The manufacturer has delivered 25 new and 11 used aircraft in 2022, and is targeting more than 40 deliveries this year.
After three difficult years linked to the effects of the global air transport crisis related to the Covid-19 pandemic, ATR returned to growth in 2023. Against the backdrop of industry-wide disruption, ATR delivered a total of 25 new aircraft and 11 used aircraft in 2022. ATR's global in-service fleet, on the other hand, is close to pre-Covid figures, with 1,200 aircraft in the air and an order backlog totaling 160 aircraft.
ATR's global fleet back in the air at 80%
"Like many other aircraft manufacturers, because of the Covid crisis and then the conflict in Ukraine, our subcontractors had supply problems on certain components and raw materials such as steel," says Nathalie Tarnaud Laude, ATR's executive chairman. "The crisis in Ukraine has also resulted in a price increase that affects a large part of our subcontracting chain. So we had a very tense year in the subcontracting chain, and we also had a tense year in terms of reacquiring human resources to bring up our production rate and hiring certain skills," she continued. "We delivered 25 aircraft last year, but we had planned to deliver more than 30. But we have some positive elements since we are almost back to profitability. We had a very good year in terms of support and services where we had record revenues at over $350 million. The 1,200 aircraft that returned to flight in 2022 represent more than 80% of the global ATR fleet," she enthused.
Major technology milestones achieved by ATR in 2022
"Over the course of 2022, we passed a number of milestones on some very important developments. We continued the development of our STOL aircraft (Editor's note: Short Take Off and Landing: aircraft adapted to take off and land over short distances) and we did our first tests at Francazal. We have also launched a feasibility study on our EVO hybrid electric aircraft project for 2030. With Pratt & Whitney, we have obtained certification for the PW127XT engine, which is more fuel-efficient and, above all, more economical in terms of maintenance, with gains of around 20% that are greatly appreciated by our customers. We also obtained certification and the right to operate in China. And we finally achieved the first 100% SAF flight on an aircraft, made available to us by a commercial airline, Sweden's Braathens Regional Airlines (BRA) in June 2022."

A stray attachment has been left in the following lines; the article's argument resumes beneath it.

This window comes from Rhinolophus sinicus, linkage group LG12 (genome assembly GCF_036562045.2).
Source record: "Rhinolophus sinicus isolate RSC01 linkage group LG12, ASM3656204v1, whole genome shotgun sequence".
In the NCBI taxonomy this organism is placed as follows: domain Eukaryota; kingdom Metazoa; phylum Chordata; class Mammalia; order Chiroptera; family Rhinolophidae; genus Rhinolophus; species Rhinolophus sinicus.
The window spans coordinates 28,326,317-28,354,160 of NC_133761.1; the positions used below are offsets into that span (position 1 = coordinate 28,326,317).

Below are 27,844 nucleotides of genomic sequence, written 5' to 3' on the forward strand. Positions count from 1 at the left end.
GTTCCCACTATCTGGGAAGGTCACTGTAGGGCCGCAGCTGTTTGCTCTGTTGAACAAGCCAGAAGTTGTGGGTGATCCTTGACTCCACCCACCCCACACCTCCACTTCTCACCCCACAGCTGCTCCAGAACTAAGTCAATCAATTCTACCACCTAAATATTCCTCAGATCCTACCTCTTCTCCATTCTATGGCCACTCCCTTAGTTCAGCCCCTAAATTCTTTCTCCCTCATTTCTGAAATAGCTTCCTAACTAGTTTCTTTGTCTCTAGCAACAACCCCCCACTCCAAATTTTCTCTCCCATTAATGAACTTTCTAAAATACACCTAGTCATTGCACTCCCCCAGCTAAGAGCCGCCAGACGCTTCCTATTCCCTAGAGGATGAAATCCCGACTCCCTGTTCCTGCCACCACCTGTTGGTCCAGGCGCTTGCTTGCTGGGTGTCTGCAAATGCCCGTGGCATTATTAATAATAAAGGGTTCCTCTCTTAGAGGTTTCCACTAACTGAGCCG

ATR's ramp-up ambitions for 2023
For the current year, ATR intends to ramp up strongly. "We have a target of more than 40 deliveries this year. And the idea is to reach in the second part of the decade more than 80 annual deliveries, that's our ambition," says Nathalie Tarnaud Laude, ATR's executive chairman. "During the Covid crisis, our overall workforce dropped from 1,400 to 1,200 people, and we aim to rehire 150 people this year, to get back to around 1,350 people by the end of 2023, with 80% of our hiring ambitions for production staff. But we are hiring in all the company's businesses to accompany our rise to power."
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